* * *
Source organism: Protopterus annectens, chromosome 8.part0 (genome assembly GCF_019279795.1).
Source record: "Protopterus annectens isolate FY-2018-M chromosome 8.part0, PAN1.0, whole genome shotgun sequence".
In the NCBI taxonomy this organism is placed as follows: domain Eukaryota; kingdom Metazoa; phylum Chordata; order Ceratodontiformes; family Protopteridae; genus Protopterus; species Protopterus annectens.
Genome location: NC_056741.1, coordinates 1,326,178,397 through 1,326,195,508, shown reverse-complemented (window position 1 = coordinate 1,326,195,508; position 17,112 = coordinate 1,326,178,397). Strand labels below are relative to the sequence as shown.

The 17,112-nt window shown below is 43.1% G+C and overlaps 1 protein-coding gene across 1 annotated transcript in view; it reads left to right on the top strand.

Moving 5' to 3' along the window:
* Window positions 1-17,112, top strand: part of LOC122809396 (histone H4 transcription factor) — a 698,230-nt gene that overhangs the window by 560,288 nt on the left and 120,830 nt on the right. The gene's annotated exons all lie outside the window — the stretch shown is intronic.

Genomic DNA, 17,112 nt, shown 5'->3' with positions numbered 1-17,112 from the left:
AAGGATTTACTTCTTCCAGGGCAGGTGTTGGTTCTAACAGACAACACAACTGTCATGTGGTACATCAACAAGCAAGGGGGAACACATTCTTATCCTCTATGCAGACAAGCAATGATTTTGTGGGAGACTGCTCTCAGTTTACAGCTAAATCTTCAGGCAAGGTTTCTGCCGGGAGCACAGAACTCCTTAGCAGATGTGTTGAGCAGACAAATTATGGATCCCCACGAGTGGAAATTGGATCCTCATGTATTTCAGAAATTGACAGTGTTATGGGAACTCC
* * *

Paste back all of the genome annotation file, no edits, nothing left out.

Source organism: Protopterus annectens, chromosome 8.part0 (genome assembly GCF_019279795.1).
Source record: "Protopterus annectens isolate FY-2018-M chromosome 8.part0, PAN1.0, whole genome shotgun sequence".
In the NCBI taxonomy this organism is placed as follows: domain Eukaryota; kingdom Metazoa; phylum Chordata; order Ceratodontiformes; family Protopteridae; genus Protopterus; species Protopterus annectens.
Genome location: NC_056741.1, coordinates 1,326,178,397 through 1,326,195,508, shown reverse-complemented (window position 1 = coordinate 1,326,195,508; position 17,112 = coordinate 1,326,178,397). Strand labels below are relative to the sequence as shown.

The 17,112-nt window shown below is 43.1% G+C and overlaps 1 protein-coding gene across 1 annotated transcript in view; it reads left to right on the top strand.

Moving 5' to 3' along the window:
* Window positions 1-17,112, top strand: part of LOC122809396 (histone H4 transcription factor) — a 698,230-nt gene that overhangs the window by 560,288 nt on the left and 120,830 nt on the right. The gene's annotated exons all lie outside the window — the stretch shown is intronic.

Genomic DNA, 17,112 nt, shown 5'->3' with positions numbered 1-17,112 from the left:
AAGGATTTACTTCTTCCAGGGCAGGTGTTGGTTCTAACAGACAACACAACTGTCATGTGGTACATCAACAAGCAAGGGGGAACACATTCTTATCCTCTATGCAGACAAGCAATGATTTTGTGGGAGACTGCTCTCAGTTTACAGCTAAATCTTCAGGCAAGGTTTCTGCCGGGAGCACAGAACTCCTTAGCAGATGTGTTGAGCAGACAAATTATGGATCCCCACGAGTGGAAATTGGATCCTCATGTATTTCAGAAATTGACAGTGTTATGGGAACTCC